Lee's protagonist is a 20-year-old college student from New Jersey named Tiller, who at the time that we meet him has had some sort of traumatic experience that has brought him, for reasons that are unknown, to the Hong Kong airport, where he meets Val, a single mother in her 30s who is also from New Jersey. It turns out they have things in common; Val, too, has had some kind of trauma in her life and they are each one-eighth Asian in heritage and both are only children. These commonalities form a basis for an instant relationship that continues when they return to New Jersey.
Back in New Jersey, they move in together and we begin to learn something about their backgrounds. Val is in the witness protection program after having informed on her husband who was apparently involved in organized crime and possibly in aiding and abetting terrorists. We also learn about Tiller's childhood and about his recent friendship with a Chinese-American entrepreneur named Pong Lou. Tiller had accompanied Pong Lou on an Asian business trip where they spent a lot of time feasting on gourmet foods, all of which are lovingly described. But the trip ended badly for both men and finally led to Tiller being alone and abandoned in the Hong Kong airport where we met him.
Back in New Jersey with Val, Tiller meets her son Victor Jr., a precocious 8-year-old. His precocity reveals itself in relation to food. He is quite the little chef, creating amazing dishes on a daily basis which leads Val and Tiller to assist him in opening a pop-up restaurant in their home. The restaurant becomes instantly famous in the neighborhood, leading to people lining up at their door every night to partake of the latest gourmet meal.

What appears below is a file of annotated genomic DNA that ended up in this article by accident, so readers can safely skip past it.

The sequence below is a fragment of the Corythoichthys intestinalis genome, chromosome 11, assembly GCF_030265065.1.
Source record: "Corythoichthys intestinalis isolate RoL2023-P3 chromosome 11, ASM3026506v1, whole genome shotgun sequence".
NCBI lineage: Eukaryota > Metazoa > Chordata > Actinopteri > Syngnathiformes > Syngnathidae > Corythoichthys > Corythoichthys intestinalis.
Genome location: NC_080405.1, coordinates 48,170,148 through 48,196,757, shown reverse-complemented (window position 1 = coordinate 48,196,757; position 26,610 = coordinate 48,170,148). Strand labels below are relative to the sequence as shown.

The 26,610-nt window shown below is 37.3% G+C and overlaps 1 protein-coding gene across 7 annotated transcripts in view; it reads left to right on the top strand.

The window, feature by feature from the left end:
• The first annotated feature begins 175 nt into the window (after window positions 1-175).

If all of this sounds a little implausible, it is only because it is.
First, I found the character of Tiller to be unbelievable. He is twenty years old and he's supposed to be this worldly-wise individual. He has certainly had some worldly experiences, but I see no evidence that they have made him wise.
Second, Val, who is in witness protection apparently because her life is in danger, cooperates in the opening of a pop-up restaurant that brings the world to her dining room and makes her very visible in the neighborhood.
Third, the eight-year-old master chef. No, it's just too much.
This is really a book for foodies. All of the imagery and the best descriptive passages here have to do with food and I can understand how such a person might really get involved in this book and enjoy it. My personal food preferences are more pedestrian and downhome and the narrative was simply overkill and lost on me.
So, my first experience with Chang-Rae Lee was disappointing. I think my main problem was that I just didn't believe Tiller and he was the narrator, the vehicle through which the story was revealed to us. I just couldn't take him or his experiences seriously. This hasn't necessarily put me off Chang-Rae Lee. I still hope to go back and read those other books, but I would only recommend this one to serious foodaholics.
My rating: 3 of 5 stars